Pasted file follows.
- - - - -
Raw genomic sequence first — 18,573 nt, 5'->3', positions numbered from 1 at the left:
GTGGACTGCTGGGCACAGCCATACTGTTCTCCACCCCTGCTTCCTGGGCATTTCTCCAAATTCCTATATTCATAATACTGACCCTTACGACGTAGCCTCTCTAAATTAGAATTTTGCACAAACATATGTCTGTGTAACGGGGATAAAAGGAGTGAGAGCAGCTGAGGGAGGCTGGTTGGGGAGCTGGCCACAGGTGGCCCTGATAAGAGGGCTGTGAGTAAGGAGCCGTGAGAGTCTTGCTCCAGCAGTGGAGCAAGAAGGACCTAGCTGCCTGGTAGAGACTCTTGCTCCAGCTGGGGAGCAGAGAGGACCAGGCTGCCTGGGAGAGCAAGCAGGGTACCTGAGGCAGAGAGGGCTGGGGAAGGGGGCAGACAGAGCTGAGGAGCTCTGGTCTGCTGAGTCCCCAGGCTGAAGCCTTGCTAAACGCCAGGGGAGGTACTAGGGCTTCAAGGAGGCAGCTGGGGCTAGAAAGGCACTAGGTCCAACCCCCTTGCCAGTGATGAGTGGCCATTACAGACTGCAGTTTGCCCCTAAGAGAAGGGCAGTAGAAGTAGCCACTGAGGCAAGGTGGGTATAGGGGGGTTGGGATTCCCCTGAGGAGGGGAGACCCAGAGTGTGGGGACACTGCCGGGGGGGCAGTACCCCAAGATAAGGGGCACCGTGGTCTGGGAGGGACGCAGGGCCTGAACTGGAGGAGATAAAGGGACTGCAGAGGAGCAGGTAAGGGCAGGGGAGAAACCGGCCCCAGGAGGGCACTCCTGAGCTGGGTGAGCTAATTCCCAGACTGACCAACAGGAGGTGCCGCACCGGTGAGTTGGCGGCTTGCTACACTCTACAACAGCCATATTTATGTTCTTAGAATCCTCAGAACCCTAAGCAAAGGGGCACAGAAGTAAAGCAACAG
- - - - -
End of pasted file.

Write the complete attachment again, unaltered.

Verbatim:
Raw genomic sequence first — 18,573 nt, 5'->3', positions numbered from 1 at the left:
GTGGACTGCTGGGCACAGCCATACTGTTCTCCACCCCTGCTTCCTGGGCATTTCTCCAAATTCCTATATTCATAATACTGACCCTTACGACGTAGCCTCTCTAAATTAGAATTTTGCACAAACATATGTCTGTGTAACGGGGATAAAAGGAGTGAGAGCAGCTGAGGGAGGCTGGTTGGGGAGCTGGCCACAGGTGGCCCTGATAAGAGGGCTGTGAGTAAGGAGCCGTGAGAGTCTTGCTCCAGCAGTGGAGCAAGAAGGACCTAGCTGCCTGGTAGAGACTCTTGCTCCAGCTGGGGAGCAGAGAGGACCAGGCTGCCTGGGAGAGCAAGCAGGGTACCTGAGGCAGAGAGGGCTGGGGAAGGGGGCAGACAGAGCTGAGGAGCTCTGGTCTGCTGAGTCCCCAGGCTGAAGCCTTGCTAAACGCCAGGGGAGGTACTAGGGCTTCAAGGAGGCAGCTGGGGCTAGAAAGGCACTAGGTCCAACCCCCTTGCCAGTGATGAGTGGCCATTACAGACTGCAGTTTGCCCCTAAGAGAAGGGCAGTAGAAGTAGCCACTGAGGCAAGGTGGGTATAGGGGGGTTGGGATTCCCCTGAGGAGGGGAGACCCAGAGTGTGGGGACACTGCCGGGGGGGCAGTACCCCAAGATAAGGGGCACCGTGGTCTGGGAGGGACGCAGGGCCTGAACTGGAGGAGATAAAGGGACTGCAGAGGAGCAGGTAAGGGCAGGGGAGAAACCGGCCCCAGGAGGGCACTCCTGAGCTGGGTGAGCTAATTCCCAGACTGACCAACAGGAGGTGCCGCACCGGTGAGTTGGCGGCTTGCTACACTCTACAACAGCCATATTTATGTTCTTAGAATCCTCAGAACCCTAAGCAAAGGGGCACAGAAGTAAAGCAACAG